Maryland – Right to Compost for HOAs and Condos

The right to engage in composting is often prohibited or highly restricted for those living within homeowners’ associations (HOAs) or condominiums. Maryland House Bill 248, which became law on May 30th, 2021 without the Governor’s signature, clarifies rights and restrictions on composting regulations in condominiums and HOAs throughout Maryland. The new law, sponsored by Delegate Emily Shetty (District 18), allows condominium and HOA unit owners to subscribe to food scrap collection services and HOA lot owners to compost at home. It will take effect on October 1, 2021. 

 

Compost Collection Services

HOAs and condominium lot or unit owners may organize, free from unreasonable barriers, with a private compost collection service for the collection of their household organic waste. 

“Section 11-111.4
(B) A recorded covenant or restriction, a provision in a declaration, or a provision in the bylaws or rules of a condominium may not prohibit or unreasonably restrict a unit owner from contracting with a private entity to collect organic waste materials from the unit owner for composting at a composting facility.” 
“Section 11B-111.8
(B) A recorded covenant or restriction, a provision in a declaration, or a provision in the bylaws or rules of a homeowners association may not prohibit or unreasonably restrict a lot owner from:
(2) Contracting with a private entity to collect organic waste materials from the lot owner for composting at a composting facility.”

 

At-Home Composting

The law outlines that HOAs may not prohibit or unreasonably restrict lot owners from composting organic waste for household use, provided that the composting activities are conducted in an area to which the lot owner has exclusive usage rights.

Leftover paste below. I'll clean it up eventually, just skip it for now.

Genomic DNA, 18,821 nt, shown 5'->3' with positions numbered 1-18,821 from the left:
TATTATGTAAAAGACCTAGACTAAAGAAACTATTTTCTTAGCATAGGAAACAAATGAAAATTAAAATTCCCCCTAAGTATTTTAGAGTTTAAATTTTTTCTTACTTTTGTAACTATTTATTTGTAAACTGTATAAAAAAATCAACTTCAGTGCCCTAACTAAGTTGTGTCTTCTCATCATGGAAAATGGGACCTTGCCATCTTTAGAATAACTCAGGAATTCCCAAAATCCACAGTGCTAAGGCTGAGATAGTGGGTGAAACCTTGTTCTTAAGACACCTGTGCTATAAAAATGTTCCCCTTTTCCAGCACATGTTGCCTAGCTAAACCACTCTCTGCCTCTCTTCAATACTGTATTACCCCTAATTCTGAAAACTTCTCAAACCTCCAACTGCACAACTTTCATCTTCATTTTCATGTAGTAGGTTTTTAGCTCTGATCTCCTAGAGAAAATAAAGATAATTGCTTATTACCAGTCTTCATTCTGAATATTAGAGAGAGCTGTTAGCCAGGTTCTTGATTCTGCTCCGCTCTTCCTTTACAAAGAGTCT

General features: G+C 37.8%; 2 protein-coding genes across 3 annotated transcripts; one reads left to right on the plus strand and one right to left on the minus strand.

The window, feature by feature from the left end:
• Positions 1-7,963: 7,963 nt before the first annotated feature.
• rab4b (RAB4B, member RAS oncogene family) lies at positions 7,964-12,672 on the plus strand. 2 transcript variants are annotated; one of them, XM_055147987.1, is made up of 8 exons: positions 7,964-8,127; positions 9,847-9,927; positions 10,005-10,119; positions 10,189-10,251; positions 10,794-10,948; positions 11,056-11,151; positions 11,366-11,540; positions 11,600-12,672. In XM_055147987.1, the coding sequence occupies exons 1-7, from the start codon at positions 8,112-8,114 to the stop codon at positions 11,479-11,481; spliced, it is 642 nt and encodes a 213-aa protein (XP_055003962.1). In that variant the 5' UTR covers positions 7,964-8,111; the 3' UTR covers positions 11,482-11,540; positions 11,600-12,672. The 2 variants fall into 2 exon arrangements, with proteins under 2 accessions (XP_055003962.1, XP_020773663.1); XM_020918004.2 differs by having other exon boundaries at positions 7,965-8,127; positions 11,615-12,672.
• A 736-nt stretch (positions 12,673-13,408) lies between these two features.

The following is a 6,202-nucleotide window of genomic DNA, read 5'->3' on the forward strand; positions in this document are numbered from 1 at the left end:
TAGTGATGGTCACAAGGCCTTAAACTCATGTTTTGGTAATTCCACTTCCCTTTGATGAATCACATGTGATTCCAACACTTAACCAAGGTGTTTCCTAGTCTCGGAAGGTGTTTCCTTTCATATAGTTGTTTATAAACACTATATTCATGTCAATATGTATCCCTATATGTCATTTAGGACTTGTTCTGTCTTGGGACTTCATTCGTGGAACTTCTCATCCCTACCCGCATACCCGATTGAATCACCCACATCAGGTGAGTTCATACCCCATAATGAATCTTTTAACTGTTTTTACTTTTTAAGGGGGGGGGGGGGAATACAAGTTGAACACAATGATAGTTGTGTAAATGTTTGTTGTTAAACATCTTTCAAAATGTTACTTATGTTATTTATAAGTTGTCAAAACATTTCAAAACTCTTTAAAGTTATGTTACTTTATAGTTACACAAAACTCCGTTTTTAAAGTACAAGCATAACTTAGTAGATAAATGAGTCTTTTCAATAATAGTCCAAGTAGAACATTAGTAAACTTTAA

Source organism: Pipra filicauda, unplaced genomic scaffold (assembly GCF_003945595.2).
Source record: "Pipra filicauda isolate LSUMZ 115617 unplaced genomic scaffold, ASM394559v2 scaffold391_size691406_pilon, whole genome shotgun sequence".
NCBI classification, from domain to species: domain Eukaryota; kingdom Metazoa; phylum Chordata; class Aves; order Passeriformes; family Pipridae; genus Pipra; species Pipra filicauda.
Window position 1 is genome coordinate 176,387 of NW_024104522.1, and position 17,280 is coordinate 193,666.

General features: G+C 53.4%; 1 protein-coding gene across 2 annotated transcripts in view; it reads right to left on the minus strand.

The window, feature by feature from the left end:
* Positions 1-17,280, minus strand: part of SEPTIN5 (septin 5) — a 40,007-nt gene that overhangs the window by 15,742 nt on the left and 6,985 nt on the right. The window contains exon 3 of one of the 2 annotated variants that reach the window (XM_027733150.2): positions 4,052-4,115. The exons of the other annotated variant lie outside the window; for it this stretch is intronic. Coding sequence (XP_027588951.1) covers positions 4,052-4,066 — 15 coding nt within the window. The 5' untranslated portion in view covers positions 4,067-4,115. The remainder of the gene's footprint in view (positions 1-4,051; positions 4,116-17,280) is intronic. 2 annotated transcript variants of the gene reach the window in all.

“Section 11B-111.8
(B) A recorded covenant or restriction, a provision in a declaration, or a provision in the bylaws or rules of a homeowners association may not prohibit or unreasonably restrict a lot owner from:
(1) Composting organic waste materials for the lot owner’s personal or household use, provided that the lot owner:
(i) Owns or has the right to exclusive use of the area where the composting is conducted; AND
(ii) Observes all laws, ordinances, and regulations of the state and local jurisdiction that pertain to composting;”

Note that at-home composting for condominium unit owners is not covered by this law. 

 

Updating archaic laws 

This bill is one of the first of its kind in the United States and a great example of the power of updating older laws that can unduly restrict environmentally-friendly activities. ILSR’s report, Yes! In My Backyard: A Home Composting for Local Government, has explained the importance of amending archaic policies in order to proactively support sustainable practices like home composting. 

 

Further Reading

A similar law in Texas states that property owners associations cannot prohibit, but can regulate composting systems.

Read our written testimony in support of the bill here

Check out our article on MD House Bill 248 and three other new Maryland laws that spur local composting.

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Original post from July 20, 2021

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Sophia Jones

Sophia Jones is an Intern with ILSR’s Composting for Community project. She is passionate about sustainability at all levels and has previously worked with the United Nations, the Government of Barbados, and Plant NOVA Natives on various sustainability-related projects.